An Iberia Airlines Lockheed Constellation, how my husband's parents arrived in America The Newlyweds 1960 Madrid, Spain 1960 Lockheed Constellation- Madrid to New York City This week before Thanksgiving will be dedicated to blogging about my other family members and ancestors who came to the New World, not just my Mayflower ancestors. There are a lot to choose from, but I’m going to start with my mother and father-in-law, who arrived in New York City in 1960 aboard an Iberia Airlines Lockheed Constellation prop plane from Madrid, Spain. It was 340 years after my ancestors came to Plymouth, Massachusetts, and the most recent of any immigrants in our combined family trees.
My father-in-law had been working at the United Nations for a few years, and went home that winter to be married and bring his bride back to the United States. They left their families, and Spain under Franco, to come immediately to New York City. My mother-in-law found herself soon as a new bride, pregnant later that year, in a strange new country. They were married in January (yes, a fiftieth anniversary is coming up soon!) and my husband was born in Manhattan in November of that same year. (Yes, count the months, it works out OK!)
The Lockheed Constellation was a four engine airliner that won fame for its service in the Berlin Airlift. The Constellation had one of the first pressurized cabins, and was used by TWA, Pan Am, and Eastern Airlines in the USA. It was also President Eisenhower’s presidential aircraft named Columbine II and Columbine III. By 1967 it was no longer being used by airlines, and new jet airlines such as the Boeing 707 and the Douglas DC-8 made their debut. There is a Super Constellation on display at the National Air and Space Museum Center at Dulles Airport in Virginia, and three years ago our family saw it there. It was sort of like visiting Plymouth and seeing the Mayflower for the Rojo family!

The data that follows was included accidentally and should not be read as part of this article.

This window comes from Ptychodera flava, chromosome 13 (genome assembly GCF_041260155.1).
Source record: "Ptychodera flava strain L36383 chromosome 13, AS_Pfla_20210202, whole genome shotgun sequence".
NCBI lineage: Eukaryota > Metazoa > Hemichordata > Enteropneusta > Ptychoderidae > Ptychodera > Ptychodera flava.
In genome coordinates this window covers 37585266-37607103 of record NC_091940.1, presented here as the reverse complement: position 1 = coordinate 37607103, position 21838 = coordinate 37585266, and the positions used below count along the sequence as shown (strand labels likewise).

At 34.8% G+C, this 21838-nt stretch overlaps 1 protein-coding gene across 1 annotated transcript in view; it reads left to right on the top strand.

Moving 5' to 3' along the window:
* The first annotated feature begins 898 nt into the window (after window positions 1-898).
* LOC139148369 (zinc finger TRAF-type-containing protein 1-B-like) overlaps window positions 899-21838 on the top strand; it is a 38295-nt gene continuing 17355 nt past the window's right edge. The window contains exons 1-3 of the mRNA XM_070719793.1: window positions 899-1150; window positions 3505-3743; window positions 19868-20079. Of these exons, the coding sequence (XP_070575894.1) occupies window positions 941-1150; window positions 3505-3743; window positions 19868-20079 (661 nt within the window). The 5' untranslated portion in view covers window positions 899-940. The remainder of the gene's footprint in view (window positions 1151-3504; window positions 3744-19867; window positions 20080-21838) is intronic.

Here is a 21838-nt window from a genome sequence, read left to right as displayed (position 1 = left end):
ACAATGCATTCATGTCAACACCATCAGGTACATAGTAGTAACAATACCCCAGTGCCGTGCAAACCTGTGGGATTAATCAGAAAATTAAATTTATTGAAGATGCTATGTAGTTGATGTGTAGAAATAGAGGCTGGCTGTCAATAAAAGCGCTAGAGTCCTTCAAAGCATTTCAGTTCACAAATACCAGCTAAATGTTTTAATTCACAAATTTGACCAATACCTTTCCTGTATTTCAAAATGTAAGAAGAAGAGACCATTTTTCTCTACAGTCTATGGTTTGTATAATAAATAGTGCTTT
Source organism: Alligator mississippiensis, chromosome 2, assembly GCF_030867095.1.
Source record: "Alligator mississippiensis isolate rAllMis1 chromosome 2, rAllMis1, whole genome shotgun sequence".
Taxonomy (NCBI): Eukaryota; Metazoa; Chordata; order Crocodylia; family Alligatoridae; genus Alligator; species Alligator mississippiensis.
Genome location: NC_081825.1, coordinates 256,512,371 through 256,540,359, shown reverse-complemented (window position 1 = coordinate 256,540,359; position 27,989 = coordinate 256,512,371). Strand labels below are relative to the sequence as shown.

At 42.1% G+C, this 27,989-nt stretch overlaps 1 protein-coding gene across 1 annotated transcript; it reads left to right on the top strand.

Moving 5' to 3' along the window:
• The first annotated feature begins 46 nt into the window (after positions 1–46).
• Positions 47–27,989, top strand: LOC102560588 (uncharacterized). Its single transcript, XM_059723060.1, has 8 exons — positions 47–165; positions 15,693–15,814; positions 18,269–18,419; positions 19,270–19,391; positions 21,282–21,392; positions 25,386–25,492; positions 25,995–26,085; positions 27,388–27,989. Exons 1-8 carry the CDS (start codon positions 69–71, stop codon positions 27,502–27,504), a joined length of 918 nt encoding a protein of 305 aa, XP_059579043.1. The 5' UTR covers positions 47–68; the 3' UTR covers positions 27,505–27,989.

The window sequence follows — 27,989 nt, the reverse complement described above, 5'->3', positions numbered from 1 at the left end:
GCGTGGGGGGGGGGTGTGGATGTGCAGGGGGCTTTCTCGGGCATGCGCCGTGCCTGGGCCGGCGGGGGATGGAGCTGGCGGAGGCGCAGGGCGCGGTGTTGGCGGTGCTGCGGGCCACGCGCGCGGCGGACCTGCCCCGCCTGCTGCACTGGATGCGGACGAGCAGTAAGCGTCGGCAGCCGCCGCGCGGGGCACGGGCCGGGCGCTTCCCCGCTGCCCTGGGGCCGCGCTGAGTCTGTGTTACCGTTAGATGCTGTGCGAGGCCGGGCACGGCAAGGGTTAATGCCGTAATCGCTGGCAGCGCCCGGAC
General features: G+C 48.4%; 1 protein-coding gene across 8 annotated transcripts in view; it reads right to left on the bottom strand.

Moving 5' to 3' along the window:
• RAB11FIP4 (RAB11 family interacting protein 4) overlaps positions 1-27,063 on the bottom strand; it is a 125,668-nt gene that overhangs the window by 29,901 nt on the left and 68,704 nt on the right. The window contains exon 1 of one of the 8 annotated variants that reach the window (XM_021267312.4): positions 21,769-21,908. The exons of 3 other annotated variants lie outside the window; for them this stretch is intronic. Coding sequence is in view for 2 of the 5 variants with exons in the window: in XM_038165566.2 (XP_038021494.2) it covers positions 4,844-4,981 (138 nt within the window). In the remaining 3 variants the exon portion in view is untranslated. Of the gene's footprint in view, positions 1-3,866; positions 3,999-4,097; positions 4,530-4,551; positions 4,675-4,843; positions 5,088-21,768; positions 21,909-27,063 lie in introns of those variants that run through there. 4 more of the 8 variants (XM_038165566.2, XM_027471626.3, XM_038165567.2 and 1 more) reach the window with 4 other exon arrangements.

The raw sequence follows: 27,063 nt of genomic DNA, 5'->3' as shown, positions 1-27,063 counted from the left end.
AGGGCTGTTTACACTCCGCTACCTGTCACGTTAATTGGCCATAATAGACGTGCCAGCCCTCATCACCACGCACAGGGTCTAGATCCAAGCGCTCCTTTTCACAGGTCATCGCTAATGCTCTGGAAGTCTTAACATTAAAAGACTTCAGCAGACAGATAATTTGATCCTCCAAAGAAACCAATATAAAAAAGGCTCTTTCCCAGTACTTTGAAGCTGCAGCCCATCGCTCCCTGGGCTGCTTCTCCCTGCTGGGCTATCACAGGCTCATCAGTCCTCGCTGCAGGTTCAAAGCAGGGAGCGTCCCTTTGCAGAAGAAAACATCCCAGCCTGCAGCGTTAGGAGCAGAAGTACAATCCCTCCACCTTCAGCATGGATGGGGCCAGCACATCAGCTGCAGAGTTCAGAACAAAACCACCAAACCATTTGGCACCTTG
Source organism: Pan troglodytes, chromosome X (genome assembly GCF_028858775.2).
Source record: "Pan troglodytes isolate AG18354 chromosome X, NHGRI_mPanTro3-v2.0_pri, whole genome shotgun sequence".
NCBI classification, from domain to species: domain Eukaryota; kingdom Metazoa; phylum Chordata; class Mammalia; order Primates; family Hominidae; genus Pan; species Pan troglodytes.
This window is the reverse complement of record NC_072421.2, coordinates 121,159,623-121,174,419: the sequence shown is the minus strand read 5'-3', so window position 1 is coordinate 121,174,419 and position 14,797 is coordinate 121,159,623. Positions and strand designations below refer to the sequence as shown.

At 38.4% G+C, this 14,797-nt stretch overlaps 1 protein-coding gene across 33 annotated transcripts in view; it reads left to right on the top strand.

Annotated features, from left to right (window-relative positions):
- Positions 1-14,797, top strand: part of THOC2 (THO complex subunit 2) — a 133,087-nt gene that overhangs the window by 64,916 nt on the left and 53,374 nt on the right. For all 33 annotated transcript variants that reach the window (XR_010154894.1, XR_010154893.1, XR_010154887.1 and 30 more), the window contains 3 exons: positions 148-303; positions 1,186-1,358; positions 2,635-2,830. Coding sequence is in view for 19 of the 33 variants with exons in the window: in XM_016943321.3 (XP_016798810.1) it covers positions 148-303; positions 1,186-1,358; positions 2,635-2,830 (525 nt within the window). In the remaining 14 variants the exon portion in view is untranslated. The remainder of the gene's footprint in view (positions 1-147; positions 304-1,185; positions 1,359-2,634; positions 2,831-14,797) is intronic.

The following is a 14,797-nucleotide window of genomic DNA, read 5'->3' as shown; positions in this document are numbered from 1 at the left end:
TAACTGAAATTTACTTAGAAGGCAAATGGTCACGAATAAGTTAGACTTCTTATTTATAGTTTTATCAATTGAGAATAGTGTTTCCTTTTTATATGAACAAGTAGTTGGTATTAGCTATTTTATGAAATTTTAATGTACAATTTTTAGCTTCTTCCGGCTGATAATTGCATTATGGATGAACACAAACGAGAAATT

Flying in a pressurized cabin across the Atlantic as an immigrant to America seems pretty posh compared to some of the horrid shipboard conditions earlier immigrants to America had to endure. However, anyone who had the pluck and bravery to start out a new life in a new country gets my applause. Especially a move where new customs, language and traditions are involved. Most of my own ancestors from my own side of the family tree removed from England to English speaking Massachusetts, which was difficult enough in the 1600’s and early 1700s, but at least the culture remained very similar. From 1960 Spain under Franco to New York City in the United States was a very brave voyage.
For more about the Rojo lineage, and the Spanish Civil War, see my blog post on September 3, 2009 "Mass Grave at Monte Costajan"
Copyright 2009, Heather Wilkinson Rojo